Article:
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IMF implores Zimbabwe to pace up forex reforms

by Staff reporter
27 Oct 2023 at 06:16hrs | Views
The International Monetary Fund (IMF) has recommended that Zimbabwe expedite its foreign exchange market reforms by introducing more flexibility into the official exchange rate through market-driven price determination. Additionally, the IMF has called for the removal of exchange rate constraints for banks, authorized dealers, and businesses, and further reductions in export surrender requirements. These recommendations come following a staff visit to Harare from October 18 to 25, 2023, where discussions were held regarding recent economic developments in Zimbabwe.

While the IMF acknowledges recent efforts by the authorities to stabilize the foreign exchange market and combat inflation by tightening Zimbabwe's dollar liquidity conditions, it points out that the parallel forex market premium remains high, exceeding 30 percent. The Zimbabwe dollar was reported to have closed at 5,693.4 against the US dollar at the most recent auction.

The IMF mission emphasized the importance of key economic policy reforms identified in previous Article IV consultations for restoring macroeconomic stability. To address liquidity pressures and re-anchor inflation expectations, it is crucial to comprehensively address the quasi-fiscal operations (QFOs) of the Reserve Bank of Zimbabwe. These measures should be complemented by an enhanced liquidity management framework, including the use of interest-bearing instruments by the RBZ to absorb excess liquidity.

The IMF suggests that the consolidated fiscal stance, including QFOs, should align with short-term stabilization objectives. Structural reforms aimed at improving the business environment and reducing governance vulnerabilities are essential for promoting sustained and inclusive growth, aligning with Zimbabwe's National Development Strategy 1 (2021-2025).

Resolving the debt overhang is also crucial for sustainable development. The IMF will continue to offer policy advice and technical assistance in various areas, including revenue mobilization, expenditure control, financial supervision, debt management, economic governance, and macroeconomic statistics. However, the IMF is unable to provide financial support to Zimbabwe due to unsustainable debt, based on its Debt Sustainability Analysis and external arrears.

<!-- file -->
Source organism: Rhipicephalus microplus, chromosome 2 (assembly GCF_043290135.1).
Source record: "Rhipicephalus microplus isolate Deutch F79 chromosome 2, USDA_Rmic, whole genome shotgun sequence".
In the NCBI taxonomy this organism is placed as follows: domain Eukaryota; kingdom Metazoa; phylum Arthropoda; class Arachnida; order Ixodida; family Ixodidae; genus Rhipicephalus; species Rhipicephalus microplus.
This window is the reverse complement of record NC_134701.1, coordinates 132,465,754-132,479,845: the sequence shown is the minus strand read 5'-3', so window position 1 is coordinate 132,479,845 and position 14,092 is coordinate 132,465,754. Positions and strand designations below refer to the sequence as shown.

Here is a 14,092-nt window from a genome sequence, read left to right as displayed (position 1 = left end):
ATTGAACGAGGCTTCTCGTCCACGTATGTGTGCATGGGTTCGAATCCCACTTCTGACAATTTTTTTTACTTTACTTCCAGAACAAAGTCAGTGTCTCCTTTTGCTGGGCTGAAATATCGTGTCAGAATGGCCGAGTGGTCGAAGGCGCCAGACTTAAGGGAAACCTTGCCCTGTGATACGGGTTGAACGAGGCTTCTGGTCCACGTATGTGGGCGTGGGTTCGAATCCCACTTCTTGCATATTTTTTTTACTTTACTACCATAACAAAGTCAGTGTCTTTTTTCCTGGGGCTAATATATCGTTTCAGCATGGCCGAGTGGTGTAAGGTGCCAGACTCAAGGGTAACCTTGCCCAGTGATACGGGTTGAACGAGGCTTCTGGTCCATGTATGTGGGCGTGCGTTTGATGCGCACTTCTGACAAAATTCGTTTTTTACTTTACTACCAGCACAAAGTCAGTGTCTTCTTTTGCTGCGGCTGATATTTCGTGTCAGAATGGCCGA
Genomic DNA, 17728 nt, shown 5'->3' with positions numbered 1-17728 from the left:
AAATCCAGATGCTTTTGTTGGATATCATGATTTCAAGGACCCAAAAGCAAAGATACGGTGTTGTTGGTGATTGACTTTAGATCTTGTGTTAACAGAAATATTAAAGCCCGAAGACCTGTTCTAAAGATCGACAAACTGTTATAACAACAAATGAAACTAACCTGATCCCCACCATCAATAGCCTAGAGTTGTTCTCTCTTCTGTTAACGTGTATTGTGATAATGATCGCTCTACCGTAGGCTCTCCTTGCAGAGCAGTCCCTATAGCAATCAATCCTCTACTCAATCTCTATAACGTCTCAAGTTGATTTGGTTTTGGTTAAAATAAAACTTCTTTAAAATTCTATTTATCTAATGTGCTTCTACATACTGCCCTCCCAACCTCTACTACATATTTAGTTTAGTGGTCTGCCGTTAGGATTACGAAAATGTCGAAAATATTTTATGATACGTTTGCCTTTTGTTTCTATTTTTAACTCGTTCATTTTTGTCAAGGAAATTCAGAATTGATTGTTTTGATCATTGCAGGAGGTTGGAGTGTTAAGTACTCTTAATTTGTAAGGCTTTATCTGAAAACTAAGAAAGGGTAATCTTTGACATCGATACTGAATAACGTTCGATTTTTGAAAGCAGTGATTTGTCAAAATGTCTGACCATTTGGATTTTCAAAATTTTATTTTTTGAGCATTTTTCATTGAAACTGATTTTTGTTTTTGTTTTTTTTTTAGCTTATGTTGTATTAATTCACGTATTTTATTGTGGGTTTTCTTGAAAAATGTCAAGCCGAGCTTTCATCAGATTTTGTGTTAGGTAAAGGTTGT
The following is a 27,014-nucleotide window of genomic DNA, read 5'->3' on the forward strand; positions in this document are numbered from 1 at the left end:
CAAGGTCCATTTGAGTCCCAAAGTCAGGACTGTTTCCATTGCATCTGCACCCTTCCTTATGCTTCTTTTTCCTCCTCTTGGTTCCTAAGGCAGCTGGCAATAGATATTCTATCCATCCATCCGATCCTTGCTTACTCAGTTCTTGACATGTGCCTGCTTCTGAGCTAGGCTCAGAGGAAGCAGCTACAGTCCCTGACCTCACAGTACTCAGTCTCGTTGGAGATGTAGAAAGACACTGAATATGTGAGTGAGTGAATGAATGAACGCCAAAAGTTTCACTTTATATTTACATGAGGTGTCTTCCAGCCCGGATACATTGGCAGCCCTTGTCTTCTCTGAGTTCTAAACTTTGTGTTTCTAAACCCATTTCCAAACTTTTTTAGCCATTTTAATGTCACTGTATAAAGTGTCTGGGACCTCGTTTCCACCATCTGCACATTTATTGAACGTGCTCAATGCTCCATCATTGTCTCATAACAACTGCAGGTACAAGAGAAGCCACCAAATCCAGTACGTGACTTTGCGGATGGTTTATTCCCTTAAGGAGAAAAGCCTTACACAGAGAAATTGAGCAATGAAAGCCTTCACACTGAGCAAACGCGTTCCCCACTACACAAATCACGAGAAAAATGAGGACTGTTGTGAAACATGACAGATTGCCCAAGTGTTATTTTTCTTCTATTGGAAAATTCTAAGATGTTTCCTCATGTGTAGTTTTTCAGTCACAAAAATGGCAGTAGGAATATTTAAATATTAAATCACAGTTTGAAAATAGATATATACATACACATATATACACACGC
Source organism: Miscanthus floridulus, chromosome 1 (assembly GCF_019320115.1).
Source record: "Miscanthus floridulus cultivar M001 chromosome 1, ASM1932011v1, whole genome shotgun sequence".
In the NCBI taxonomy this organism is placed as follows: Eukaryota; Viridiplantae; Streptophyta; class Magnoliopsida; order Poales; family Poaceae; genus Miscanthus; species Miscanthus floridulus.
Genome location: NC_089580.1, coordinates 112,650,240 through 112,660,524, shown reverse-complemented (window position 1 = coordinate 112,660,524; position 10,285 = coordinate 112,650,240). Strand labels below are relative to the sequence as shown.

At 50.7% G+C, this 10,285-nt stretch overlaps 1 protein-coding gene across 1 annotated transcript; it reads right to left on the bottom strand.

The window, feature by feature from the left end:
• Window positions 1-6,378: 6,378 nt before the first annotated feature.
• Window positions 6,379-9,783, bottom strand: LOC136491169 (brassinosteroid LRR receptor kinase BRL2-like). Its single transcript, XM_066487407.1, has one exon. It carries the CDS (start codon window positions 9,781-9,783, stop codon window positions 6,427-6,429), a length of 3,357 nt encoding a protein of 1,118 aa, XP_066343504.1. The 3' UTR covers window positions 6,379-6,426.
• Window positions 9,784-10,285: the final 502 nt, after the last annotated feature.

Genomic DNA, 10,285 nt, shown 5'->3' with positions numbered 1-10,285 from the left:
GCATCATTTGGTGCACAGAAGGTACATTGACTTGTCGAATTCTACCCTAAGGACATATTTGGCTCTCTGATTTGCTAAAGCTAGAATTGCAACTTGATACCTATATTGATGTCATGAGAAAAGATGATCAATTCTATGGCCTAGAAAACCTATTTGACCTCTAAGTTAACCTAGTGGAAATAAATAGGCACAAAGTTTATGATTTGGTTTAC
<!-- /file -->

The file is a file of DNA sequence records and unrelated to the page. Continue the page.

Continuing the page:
For an IMF financial arrangement to be considered, Zimbabwe would need to provide a clear path for a comprehensive restructuring of its external debt, including clearing arrears, and develop a reform plan that aligns with the restoration of macroeconomic stability, inclusive growth, poverty reduction, and economic governance enhancement.

International re-engagement is essential for debt resolution and access to financial support. The IMF notes that the authorities' re-engagement efforts through the Structured Dialogue Platform are vital for achieving debt sustainability and gaining access to external financing.

The IMF also acknowledges that Zimbabwe's economy has continued its post-COVID recovery, but it highlights that achieving its long-term growth potential would require significant reform efforts. Real GDP is expected to grow by approximately 4.8 percent in 2023, supported by robust activity in the mining sector, and structural reforms in agriculture and energy sectors. However, growth is projected to slow to 3.5 percent in 2024 due to weaker global demand for minerals and weather-related disruptions in agriculture.

The outcome of this staff visit will be a key input in preparing for a Staff Monitored Program (SMP) and the next Article IV consultation, as per the IMF. The IMF mission conducted meetings with various senior government officials, including the Minister of Finance, Economic Development, and Investment Promotion, the Permanent Secretary of Finance, the Governor of the Reserve Bank of Zimbabwe, and others.

Source - The Herald